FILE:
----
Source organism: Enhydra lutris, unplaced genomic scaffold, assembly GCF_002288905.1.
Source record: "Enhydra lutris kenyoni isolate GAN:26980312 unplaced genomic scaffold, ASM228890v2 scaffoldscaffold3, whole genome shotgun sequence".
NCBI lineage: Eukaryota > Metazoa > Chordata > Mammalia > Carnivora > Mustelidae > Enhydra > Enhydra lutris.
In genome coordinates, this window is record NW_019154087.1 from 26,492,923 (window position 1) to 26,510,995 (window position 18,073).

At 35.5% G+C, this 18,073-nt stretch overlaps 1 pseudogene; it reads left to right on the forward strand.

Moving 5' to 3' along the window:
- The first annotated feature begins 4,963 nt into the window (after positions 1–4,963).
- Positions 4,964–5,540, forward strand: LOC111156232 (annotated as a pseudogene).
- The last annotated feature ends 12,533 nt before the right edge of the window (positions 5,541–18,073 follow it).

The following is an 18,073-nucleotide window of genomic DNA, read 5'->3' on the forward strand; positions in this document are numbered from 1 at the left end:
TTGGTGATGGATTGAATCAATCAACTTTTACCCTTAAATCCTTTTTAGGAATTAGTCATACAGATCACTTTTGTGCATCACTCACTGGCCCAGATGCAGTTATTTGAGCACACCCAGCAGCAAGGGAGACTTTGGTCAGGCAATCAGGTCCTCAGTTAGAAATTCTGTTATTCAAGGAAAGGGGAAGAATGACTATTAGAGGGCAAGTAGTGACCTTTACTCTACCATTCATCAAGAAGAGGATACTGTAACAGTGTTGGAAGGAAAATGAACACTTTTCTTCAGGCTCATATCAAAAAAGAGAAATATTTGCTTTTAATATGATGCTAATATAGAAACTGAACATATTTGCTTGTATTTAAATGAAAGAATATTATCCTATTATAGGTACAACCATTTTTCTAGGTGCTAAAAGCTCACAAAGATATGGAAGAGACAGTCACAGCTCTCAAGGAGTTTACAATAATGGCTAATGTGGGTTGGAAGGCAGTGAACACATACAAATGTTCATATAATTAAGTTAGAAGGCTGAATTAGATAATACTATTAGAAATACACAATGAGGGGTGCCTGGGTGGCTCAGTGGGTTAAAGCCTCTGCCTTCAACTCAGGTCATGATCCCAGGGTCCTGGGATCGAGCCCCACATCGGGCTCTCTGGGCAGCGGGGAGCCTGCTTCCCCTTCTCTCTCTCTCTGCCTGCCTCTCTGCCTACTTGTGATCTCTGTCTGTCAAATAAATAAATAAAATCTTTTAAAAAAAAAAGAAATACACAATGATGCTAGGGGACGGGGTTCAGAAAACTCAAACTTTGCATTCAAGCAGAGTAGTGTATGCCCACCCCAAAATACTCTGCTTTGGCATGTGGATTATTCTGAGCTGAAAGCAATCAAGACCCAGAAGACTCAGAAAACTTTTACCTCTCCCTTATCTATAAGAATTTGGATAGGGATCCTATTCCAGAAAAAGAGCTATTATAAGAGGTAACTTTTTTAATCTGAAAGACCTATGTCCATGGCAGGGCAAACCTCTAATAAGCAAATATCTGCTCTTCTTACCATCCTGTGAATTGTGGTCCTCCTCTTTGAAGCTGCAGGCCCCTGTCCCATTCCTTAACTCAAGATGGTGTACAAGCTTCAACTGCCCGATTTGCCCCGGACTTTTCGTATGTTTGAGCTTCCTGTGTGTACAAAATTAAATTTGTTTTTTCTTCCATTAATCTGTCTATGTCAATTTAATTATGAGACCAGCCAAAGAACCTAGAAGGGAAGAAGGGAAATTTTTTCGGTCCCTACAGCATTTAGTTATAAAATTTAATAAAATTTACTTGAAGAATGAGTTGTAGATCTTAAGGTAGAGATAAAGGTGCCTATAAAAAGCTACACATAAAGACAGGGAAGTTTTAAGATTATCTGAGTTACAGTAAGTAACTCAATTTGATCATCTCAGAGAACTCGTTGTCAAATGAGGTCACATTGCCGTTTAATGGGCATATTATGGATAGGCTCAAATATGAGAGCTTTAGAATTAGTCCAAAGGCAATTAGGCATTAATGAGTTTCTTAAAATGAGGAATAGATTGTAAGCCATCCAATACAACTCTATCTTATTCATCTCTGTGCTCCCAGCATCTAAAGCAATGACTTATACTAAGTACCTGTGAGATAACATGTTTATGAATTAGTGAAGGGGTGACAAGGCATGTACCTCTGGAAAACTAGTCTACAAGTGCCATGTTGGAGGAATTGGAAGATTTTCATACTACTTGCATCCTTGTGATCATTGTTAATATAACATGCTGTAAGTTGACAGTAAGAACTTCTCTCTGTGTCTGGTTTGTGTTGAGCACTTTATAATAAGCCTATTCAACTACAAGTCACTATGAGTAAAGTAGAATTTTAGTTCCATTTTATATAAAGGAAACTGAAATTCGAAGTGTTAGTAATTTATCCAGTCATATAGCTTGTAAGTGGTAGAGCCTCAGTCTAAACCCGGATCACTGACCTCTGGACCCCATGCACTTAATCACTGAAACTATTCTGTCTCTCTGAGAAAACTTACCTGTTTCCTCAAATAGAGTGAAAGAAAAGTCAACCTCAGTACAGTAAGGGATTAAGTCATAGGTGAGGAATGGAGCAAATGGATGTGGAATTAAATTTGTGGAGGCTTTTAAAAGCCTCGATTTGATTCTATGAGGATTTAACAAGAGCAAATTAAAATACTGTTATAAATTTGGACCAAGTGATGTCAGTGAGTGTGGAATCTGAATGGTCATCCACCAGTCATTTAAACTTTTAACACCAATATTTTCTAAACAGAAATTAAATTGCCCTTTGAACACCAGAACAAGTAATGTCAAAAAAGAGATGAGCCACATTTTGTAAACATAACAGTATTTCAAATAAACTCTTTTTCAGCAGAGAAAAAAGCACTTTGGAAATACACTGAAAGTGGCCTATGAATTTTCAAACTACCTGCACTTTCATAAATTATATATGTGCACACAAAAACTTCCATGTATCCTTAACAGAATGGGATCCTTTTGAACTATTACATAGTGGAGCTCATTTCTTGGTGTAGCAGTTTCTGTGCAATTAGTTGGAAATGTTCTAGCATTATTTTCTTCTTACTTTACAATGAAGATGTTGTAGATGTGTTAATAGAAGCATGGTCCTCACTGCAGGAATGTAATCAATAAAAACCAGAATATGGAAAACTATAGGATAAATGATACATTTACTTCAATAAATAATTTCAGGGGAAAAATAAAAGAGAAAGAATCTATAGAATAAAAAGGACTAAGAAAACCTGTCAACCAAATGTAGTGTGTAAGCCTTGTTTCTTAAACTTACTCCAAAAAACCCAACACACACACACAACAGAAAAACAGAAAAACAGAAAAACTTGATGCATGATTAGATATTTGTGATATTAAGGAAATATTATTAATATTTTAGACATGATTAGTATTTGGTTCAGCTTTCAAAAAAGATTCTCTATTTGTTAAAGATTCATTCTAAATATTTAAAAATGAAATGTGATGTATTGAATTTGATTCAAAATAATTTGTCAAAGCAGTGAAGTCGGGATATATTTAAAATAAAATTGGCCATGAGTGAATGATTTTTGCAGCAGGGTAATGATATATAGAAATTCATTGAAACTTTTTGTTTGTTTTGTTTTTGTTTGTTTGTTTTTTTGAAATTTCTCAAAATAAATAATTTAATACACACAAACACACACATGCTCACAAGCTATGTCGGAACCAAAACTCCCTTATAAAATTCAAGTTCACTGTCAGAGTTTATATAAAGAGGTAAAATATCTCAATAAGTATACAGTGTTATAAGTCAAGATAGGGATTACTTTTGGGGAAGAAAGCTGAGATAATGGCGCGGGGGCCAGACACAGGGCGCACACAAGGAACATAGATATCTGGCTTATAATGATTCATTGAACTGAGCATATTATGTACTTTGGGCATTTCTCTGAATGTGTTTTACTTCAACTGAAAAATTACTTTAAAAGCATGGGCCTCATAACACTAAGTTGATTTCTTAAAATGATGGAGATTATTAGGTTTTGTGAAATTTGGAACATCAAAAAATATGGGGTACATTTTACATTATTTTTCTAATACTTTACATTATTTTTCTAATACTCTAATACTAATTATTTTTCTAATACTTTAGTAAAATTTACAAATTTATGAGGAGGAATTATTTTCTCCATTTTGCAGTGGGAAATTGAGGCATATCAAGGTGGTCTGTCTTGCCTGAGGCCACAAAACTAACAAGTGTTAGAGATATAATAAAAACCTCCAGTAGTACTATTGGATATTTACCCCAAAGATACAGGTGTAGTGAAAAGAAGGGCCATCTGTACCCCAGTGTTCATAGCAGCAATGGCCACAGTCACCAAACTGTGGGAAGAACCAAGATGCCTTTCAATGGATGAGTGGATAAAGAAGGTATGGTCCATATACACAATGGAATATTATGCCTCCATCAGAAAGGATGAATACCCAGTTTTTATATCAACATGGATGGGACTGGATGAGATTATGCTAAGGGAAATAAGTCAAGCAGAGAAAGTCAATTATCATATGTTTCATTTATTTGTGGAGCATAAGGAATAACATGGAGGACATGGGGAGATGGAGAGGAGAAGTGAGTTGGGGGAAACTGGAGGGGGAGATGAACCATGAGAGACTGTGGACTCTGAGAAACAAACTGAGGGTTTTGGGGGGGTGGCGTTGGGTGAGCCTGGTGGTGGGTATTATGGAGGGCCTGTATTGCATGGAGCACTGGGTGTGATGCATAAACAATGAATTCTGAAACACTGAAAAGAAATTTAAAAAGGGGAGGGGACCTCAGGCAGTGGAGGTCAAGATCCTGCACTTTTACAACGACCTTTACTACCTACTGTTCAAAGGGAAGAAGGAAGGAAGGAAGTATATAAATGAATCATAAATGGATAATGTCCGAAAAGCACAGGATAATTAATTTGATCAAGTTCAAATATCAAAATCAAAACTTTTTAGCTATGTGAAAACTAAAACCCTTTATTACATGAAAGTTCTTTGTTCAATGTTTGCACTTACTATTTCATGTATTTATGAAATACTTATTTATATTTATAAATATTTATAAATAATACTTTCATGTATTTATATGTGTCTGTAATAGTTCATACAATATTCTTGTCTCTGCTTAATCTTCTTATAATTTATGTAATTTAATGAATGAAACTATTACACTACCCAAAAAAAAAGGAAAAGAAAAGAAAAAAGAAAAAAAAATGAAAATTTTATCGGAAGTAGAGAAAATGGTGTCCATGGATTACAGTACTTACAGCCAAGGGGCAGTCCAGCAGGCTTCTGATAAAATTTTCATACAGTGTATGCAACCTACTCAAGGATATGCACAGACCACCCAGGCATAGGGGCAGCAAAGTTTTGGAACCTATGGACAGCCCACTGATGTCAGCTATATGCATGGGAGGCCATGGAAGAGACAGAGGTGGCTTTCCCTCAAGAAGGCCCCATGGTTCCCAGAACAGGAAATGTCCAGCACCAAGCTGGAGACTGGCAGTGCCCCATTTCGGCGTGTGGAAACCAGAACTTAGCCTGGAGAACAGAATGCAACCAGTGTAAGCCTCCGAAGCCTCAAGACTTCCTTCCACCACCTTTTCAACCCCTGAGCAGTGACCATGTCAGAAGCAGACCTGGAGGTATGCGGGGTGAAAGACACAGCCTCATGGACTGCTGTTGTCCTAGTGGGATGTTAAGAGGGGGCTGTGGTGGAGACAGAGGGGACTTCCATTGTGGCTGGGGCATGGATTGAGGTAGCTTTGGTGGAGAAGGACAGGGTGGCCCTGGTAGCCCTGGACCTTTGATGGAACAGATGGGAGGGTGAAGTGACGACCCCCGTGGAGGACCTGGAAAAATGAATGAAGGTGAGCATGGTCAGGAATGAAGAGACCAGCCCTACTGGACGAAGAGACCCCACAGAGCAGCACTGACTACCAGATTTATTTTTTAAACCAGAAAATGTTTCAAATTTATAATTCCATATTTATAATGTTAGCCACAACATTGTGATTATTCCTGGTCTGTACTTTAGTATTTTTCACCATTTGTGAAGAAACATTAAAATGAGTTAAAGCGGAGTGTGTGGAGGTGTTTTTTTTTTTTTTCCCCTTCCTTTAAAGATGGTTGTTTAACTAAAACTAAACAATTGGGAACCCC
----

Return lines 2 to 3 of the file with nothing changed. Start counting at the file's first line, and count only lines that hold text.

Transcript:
Source record: "Enhydra lutris kenyoni isolate GAN:26980312 unplaced genomic scaffold, ASM228890v2 scaffoldscaffold3, whole genome shotgun sequence".
NCBI lineage: Eukaryota > Metazoa > Chordata > Mammalia > Carnivora > Mustelidae > Enhydra > Enhydra lutris.